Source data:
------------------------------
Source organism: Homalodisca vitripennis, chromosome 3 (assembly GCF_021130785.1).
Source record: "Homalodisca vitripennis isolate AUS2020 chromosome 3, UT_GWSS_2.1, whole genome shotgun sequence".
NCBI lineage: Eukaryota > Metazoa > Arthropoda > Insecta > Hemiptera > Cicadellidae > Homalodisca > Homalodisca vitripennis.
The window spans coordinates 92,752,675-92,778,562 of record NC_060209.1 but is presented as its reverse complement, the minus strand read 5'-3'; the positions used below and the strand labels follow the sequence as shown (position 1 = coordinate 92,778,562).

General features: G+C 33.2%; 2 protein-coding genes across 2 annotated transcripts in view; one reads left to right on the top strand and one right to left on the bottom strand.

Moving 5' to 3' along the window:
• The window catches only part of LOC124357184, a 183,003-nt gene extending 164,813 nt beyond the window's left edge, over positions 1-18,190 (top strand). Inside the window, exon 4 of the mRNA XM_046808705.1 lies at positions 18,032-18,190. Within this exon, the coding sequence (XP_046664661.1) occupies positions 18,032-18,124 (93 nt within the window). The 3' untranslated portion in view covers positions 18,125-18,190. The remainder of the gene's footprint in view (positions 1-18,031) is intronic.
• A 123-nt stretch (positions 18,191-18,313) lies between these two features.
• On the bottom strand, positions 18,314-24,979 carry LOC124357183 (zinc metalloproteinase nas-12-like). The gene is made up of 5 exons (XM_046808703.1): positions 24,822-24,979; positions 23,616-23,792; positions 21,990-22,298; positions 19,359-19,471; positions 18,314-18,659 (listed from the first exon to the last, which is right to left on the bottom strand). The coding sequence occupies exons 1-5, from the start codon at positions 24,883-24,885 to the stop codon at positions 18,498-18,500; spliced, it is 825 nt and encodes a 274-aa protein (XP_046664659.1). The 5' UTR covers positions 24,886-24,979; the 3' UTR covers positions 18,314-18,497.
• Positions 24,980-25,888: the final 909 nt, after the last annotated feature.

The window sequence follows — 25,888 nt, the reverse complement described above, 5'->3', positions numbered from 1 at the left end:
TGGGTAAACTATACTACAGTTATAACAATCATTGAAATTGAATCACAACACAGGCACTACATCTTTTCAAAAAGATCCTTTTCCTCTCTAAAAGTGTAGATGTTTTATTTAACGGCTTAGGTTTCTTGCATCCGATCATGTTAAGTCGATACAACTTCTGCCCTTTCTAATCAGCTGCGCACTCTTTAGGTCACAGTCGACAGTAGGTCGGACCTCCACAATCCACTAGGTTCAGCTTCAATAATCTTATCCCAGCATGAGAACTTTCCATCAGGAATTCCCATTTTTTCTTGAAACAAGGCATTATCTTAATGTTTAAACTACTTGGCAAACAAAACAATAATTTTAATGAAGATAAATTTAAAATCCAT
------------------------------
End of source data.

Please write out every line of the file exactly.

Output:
Source organism: Homalodisca vitripennis, chromosome 3 (assembly GCF_021130785.1).
Source record: "Homalodisca vitripennis isolate AUS2020 chromosome 3, UT_GWSS_2.1, whole genome shotgun sequence".
NCBI lineage: Eukaryota > Metazoa > Arthropoda > Insecta > Hemiptera > Cicadellidae > Homalodisca > Homalodisca vitripennis.
The window spans coordinates 92,752,675-92,778,562 of record NC_060209.1 but is presented as its reverse complement, the minus strand read 5'-3'; the positions used below and the strand labels follow the sequence as shown (position 1 = coordinate 92,778,562).

General features: G+C 33.2%; 2 protein-coding genes across 2 annotated transcripts in view; one reads left to right on the top strand and one right to left on the bottom strand.

Moving 5' to 3' along the window:
• The window catches only part of LOC124357184, a 183,003-nt gene extending 164,813 nt beyond the window's left edge, over positions 1-18,190 (top strand). Inside the window, exon 4 of the mRNA XM_046808705.1 lies at positions 18,032-18,190. Within this exon, the coding sequence (XP_046664661.1) occupies positions 18,032-18,124 (93 nt within the window). The 3' untranslated portion in view covers positions 18,125-18,190. The remainder of the gene's footprint in view (positions 1-18,031) is intronic.
• A 123-nt stretch (positions 18,191-18,313) lies between these two features.
• On the bottom strand, positions 18,314-24,979 carry LOC124357183 (zinc metalloproteinase nas-12-like). The gene is made up of 5 exons (XM_046808703.1): positions 24,822-24,979; positions 23,616-23,792; positions 21,990-22,298; positions 19,359-19,471; positions 18,314-18,659 (listed from the first exon to the last, which is right to left on the bottom strand). The coding sequence occupies exons 1-5, from the start codon at positions 24,883-24,885 to the stop codon at positions 18,498-18,500; spliced, it is 825 nt and encodes a 274-aa protein (XP_046664659.1). The 5' UTR covers positions 24,886-24,979; the 3' UTR covers positions 18,314-18,497.
• Positions 24,980-25,888: the final 909 nt, after the last annotated feature.

The window sequence follows — 25,888 nt, the reverse complement described above, 5'->3', positions numbered from 1 at the left end:
TGGGTAAACTATACTACAGTTATAACAATCATTGAAATTGAATCACAACACAGGCACTACATCTTTTCAAAAAGATCCTTTTCCTCTCTAAAAGTGTAGATGTTTTATTTAACGGCTTAGGTTTCTTGCATCCGATCATGTTAAGTCGATACAACTTCTGCCCTTTCTAATCAGCTGCGCACTCTTTAGGTCACAGTCGACAGTAGGTCGGACCTCCACAATCCACTAGGTTCAGCTTCAATAATCTTATCCCAGCATGAGAACTTTCCATCAGGAATTCCCATTTTTTCTTGAAACAAGGCATTATCTTAATGTTTAAACTACTTGGCAAACAAAACAATAATTTTAATGAAGATAAATTTAAAATCCAT